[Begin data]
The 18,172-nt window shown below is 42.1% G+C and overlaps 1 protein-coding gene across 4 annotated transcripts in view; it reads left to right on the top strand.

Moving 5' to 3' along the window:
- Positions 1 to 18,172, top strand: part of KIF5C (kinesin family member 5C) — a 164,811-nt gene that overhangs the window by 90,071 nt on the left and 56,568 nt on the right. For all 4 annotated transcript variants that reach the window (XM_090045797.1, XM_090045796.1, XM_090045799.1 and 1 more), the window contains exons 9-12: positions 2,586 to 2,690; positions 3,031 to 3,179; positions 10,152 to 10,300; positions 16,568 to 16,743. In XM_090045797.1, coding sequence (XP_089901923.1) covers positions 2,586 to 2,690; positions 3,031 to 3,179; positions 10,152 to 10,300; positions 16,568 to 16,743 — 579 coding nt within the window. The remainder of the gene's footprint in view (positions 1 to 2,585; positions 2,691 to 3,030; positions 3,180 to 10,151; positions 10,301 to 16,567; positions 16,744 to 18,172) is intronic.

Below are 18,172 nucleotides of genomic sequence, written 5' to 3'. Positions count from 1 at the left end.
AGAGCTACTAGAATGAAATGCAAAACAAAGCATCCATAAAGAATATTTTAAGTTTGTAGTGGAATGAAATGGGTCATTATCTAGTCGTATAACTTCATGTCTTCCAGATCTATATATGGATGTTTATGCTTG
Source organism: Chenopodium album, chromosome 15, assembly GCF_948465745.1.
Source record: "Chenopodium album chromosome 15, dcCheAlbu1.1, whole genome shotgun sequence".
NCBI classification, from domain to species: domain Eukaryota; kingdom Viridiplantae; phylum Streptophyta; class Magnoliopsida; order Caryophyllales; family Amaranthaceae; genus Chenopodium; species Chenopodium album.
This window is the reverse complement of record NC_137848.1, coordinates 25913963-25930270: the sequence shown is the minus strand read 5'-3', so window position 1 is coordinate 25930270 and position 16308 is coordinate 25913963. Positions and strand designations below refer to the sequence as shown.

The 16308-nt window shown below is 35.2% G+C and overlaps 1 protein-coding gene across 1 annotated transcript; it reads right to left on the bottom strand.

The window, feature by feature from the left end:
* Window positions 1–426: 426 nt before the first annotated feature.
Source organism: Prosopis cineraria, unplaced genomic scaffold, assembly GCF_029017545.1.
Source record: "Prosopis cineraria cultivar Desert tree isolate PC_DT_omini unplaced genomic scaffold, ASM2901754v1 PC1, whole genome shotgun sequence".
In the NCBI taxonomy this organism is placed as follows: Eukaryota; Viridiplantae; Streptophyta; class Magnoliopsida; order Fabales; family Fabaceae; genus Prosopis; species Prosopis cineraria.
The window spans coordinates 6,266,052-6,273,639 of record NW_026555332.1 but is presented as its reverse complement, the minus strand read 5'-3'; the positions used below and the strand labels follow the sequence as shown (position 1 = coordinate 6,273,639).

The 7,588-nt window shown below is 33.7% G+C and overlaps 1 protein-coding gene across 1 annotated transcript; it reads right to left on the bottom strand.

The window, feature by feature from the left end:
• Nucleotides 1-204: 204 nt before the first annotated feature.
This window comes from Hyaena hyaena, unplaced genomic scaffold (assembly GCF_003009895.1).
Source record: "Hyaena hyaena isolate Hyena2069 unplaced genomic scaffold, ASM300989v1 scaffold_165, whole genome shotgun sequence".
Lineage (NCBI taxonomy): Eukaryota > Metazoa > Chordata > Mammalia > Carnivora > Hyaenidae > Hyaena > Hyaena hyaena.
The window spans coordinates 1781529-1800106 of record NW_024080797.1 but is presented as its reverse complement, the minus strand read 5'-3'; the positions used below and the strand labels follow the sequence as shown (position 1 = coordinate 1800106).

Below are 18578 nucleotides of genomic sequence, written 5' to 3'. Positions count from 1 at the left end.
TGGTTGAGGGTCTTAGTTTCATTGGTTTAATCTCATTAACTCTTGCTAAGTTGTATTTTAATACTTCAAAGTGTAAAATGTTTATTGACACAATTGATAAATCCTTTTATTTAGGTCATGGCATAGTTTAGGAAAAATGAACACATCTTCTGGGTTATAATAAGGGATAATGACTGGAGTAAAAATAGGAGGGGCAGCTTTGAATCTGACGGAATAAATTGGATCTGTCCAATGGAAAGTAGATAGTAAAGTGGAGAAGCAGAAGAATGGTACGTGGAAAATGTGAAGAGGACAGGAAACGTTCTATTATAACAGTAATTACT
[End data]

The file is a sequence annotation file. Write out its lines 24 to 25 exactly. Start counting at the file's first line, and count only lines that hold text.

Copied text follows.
Below are 18578 nucleotides of genomic sequence, written 5' to 3'. Positions count from 1 at the left end.
TGGTTGAGGGTCTTAGTTTCATTGGTTTAATCTCATTAACTCTTGCTAAGTTGTATTTTAATACTTCAAAGTGTAAAATGTTTATTGACACAATTGATAAATCCTTTTATTTAGGTCATGGCATAGTTTAGGAAAAATGAACACATCTTCTGGGTTATAATAAGGGATAATGACTGGAGTAAAAATAGGAGGGGCAGCTTTGAATCTGACGGAATAAATTGGATCTGTCCAATGGAAAGTAGATAGTAAAGTGGAGAAGCAGAAGAATGGTACGTGGAAAATGTGAAGAGGACAGGAAACGTTCTATTATAACAGTAATTACT